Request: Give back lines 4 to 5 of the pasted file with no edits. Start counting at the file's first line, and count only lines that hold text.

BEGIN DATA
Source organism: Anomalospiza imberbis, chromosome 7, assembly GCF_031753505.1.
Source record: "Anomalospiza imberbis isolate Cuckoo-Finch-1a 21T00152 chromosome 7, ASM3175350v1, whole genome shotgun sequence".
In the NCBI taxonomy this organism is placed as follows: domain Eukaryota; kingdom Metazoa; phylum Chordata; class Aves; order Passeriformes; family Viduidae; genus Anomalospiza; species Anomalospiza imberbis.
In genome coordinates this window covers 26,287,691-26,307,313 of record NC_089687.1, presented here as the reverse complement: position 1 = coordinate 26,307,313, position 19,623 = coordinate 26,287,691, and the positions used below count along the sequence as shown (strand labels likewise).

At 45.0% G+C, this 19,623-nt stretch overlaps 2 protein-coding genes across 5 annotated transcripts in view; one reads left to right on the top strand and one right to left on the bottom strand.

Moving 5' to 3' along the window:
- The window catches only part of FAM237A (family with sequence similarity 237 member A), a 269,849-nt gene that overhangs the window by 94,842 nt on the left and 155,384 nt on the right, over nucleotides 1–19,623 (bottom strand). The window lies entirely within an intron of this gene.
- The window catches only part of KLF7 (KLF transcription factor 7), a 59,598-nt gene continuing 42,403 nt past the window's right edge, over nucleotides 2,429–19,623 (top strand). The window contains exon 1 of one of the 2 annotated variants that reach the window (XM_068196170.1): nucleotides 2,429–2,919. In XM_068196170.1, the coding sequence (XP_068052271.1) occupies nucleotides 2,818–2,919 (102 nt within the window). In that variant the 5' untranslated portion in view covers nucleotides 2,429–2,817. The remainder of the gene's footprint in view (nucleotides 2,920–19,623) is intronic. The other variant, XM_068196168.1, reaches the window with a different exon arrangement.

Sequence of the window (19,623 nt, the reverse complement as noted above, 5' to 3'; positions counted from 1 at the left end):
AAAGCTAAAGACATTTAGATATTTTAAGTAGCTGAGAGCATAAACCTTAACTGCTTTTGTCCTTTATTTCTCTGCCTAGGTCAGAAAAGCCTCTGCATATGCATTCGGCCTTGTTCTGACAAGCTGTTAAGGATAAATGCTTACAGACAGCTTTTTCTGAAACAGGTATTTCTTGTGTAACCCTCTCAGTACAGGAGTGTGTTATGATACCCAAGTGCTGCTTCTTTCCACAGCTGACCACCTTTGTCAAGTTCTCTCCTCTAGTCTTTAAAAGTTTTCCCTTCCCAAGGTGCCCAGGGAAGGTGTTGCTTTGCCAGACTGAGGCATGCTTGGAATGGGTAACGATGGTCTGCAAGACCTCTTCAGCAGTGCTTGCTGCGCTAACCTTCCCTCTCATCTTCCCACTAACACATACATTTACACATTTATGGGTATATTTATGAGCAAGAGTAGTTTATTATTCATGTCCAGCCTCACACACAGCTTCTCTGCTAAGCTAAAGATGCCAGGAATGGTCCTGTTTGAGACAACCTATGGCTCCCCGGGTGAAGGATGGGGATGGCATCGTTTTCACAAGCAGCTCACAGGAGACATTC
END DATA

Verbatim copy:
In genome coordinates this window covers 26,287,691-26,307,313 of record NC_089687.1, presented here as the reverse complement: position 1 = coordinate 26,307,313, position 19,623 = coordinate 26,287,691, and the positions used below count along the sequence as shown (strand labels likewise).

At 45.0% G+C, this 19,623-nt stretch overlaps 2 protein-coding genes across 5 annotated transcripts in view; one reads left to right on the top strand and one right to left on the bottom strand.